• Kapsabet among several towns selected to benefit from the urban, economic and infrastructure development project financed by the World Bank.
• Several projects are being undertaken in Kapsabet town including roads, walkways, water and drainage works.
The World Bank project to upgrade Kapsabet town will be completed within a month, benefitting more than 200,000 residents, plus visitors.
Life in the town is expected to be transformed, bringing more state money and investments. Works on most major components of the Sh177 million project are in the final stages.
Nandi Governor Stephen Sang said they will roll out the projects for public use in August after they are handed over to the county.
The urban remake includes a Sh12 million sewer line, a Sh39 million centre for Jua Kali artisans in town and a five-kilometre pedestrian walkway along the Eldoret-Kisumu road.
Jua Kali sheds are also being constructed in Namgoi, Chebarbar, Chepterit and Barato areas.
Sh33 million street lights and high-mast lights are being installed in the Kwa Wanja and Citam areas, near Nandi Primary School and elsewhere.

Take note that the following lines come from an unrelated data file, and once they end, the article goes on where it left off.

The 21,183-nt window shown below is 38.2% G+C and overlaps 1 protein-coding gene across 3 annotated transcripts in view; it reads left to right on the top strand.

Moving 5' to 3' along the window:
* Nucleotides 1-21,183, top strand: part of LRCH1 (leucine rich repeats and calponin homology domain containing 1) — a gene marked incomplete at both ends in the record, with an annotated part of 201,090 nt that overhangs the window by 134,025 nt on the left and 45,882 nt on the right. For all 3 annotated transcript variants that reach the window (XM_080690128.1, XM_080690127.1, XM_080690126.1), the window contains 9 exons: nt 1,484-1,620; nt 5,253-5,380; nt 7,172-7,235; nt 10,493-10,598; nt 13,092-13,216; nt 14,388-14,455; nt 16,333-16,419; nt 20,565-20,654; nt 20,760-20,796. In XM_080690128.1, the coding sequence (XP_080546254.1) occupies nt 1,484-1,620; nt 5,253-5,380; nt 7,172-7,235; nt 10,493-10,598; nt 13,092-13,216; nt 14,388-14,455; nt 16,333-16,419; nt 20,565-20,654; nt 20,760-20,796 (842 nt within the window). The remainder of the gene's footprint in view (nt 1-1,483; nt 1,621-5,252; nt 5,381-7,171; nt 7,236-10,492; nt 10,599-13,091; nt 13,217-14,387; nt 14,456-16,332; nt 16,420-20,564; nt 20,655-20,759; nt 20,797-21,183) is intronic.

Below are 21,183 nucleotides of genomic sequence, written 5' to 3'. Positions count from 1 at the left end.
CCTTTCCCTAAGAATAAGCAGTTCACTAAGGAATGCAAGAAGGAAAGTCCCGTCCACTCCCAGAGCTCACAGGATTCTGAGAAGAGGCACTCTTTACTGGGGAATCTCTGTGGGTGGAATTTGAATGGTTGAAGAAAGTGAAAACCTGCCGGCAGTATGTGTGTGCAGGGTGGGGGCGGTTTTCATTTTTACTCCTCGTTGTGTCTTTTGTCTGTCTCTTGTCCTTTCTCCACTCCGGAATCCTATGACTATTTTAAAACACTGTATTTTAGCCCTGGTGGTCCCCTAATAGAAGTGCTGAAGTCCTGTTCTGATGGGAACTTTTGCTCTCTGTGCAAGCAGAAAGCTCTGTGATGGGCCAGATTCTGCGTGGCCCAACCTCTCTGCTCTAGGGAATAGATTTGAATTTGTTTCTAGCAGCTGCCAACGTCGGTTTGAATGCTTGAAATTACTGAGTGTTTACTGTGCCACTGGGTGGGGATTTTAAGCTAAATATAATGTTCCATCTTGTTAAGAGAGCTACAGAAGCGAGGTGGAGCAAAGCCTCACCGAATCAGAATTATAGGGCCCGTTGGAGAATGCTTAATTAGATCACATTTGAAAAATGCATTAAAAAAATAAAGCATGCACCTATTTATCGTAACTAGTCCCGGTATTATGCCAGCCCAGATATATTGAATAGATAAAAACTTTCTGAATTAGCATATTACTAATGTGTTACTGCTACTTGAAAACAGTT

“We have had serious insecurity problems but with the street lighting we will enjoy better security and can even do business up to late hours,” small- scale trader Jane Chemeli said. She lives along the Citam route.
At the Kapsabet matatu stage, a toilet block and sheds for travellers have been constructed for Sh9 million.
The county plans to privatise public toilets by giving the project to an organised group of residents to run it at a fee. The aim is to empower residents and sustain the project.
High-mast security lights will be erected at Kapsabet market, Baraton area, Segut, Cheptiret, Chebarbar and near the Jua Kali centre.
The projects cover all the four wards in Kapsabet town including Kapsabet, Kosirai, Kilibwoni and Chemundu wards.
Before implementation, the county carried public participation forums so residents could decide what they wanted and where.
Kapsabet is among several towns to benefit from the World Bank’s urban, economic and infrastructure development projects.
“Implementation was delayed due to rain and other factors but we have given contractors strict guidelines,” Sang said.
(Edited by V. Graham)